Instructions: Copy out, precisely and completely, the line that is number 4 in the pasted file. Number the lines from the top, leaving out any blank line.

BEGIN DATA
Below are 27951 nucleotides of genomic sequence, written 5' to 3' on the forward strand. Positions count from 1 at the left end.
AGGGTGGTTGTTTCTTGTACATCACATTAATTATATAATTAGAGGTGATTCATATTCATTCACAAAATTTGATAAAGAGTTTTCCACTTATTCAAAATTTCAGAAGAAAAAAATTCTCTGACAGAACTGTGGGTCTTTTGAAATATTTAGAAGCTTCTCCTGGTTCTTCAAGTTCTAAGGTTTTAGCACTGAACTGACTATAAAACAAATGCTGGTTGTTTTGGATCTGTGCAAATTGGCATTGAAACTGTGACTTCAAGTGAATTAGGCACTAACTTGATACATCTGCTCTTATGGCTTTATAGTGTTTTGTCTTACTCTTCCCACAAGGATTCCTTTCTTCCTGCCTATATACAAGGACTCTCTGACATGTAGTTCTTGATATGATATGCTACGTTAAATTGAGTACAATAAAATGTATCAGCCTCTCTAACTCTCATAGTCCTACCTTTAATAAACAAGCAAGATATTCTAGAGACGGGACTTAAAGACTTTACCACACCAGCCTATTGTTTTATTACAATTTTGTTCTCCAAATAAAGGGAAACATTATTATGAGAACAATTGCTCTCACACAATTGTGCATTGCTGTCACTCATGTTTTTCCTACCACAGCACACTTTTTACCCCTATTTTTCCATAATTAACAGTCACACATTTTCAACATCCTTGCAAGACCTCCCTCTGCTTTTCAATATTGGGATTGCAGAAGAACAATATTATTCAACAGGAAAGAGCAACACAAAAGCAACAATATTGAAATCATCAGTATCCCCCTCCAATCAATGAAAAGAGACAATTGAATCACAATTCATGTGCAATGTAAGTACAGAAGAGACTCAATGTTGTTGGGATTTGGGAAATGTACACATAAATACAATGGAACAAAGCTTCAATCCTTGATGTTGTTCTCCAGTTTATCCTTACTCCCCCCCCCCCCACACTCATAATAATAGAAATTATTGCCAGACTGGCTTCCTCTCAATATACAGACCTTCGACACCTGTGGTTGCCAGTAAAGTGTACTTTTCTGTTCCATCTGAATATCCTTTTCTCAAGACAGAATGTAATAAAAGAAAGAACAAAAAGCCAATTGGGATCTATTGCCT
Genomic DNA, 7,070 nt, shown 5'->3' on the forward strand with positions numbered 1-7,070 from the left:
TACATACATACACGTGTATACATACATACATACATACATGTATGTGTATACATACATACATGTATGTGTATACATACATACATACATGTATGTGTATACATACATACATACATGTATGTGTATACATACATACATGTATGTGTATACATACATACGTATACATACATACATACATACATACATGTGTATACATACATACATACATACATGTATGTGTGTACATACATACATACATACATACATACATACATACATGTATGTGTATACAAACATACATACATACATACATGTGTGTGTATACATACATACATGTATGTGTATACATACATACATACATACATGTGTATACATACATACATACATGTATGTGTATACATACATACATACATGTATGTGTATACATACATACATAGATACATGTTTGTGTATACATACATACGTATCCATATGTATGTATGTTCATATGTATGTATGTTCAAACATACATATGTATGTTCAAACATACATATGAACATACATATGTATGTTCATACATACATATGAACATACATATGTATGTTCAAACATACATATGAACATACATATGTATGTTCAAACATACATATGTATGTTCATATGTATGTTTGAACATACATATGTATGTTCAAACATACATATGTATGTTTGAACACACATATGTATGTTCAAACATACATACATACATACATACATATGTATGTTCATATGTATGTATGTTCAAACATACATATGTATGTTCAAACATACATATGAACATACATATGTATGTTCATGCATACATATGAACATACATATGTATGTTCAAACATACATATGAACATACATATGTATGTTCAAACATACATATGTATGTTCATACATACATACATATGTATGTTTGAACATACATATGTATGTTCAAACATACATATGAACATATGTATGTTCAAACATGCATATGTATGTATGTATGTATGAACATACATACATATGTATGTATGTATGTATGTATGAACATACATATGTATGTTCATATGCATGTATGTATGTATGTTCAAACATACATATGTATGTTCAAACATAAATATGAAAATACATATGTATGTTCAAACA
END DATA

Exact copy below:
TACATACATACACGTGTATACATACATACATACATACATGTATGTGTATACATACATACATGTATGTGTATACATACATACATACATGTATGTGTATACATACATACATACATGTATGTGTATACATACATACATGTATGTGTATACATACATACGTATACATACATACATACATACATACATGTGTATACATACATACATACATACATGTATGTGTGTACATACATACATACATACATACATACATACATACATGTATGTGTATACAAACATACATACATACATACATGTGTGTGTATACATACATACATGTATGTGTATACATACATACATACATACATGTGTATACATACATACATACATGTATGTGTATACATACATACATACATGTATGTGTATACATACATACATAGATACATGTTTGTGTATACATACATACGTATCCATATGTATGTATGTTCATATGTATGTATGTTCAAACATACATATGTATGTTCAAACATACATATGAACATACATATGTATGTTCATACATACATATGAACATACATATGTATGTTCAAACATACATATGAACATACATATGTATGTTCAAACATACATATGTATGTTCATATGTATGTTTGAACATACATATGTATGTTCAAACATACATATGTATGTTTGAACACACATATGTATGTTCAAACATACATACATACATACATACATATGTATGTTCATATGTATGTATGTTCAAACATACATATGTATGTTCAAACATACATATGAACATACATATGTATGTTCATGCATACATATGAACATACATATGTATGTTCAAACATACATATGAACATACATATGTATGTTCAAACATACATATGTATGTTCATACATACATACATATGTATGTTTGAACATACATATGTATGTTCAAACATACATATGAACATATGTATGTTCAAACATGCATATGTATGTATGTATGTATGAACATACATACATATGTATGTATGTATGTATGTATGAACATACATATGTATGTTCATATGCATGTATGTATGTATGTTCAAACATACATATGTATGTTCAAACATAAATATGAAAATACATATGTATGTTCAAACA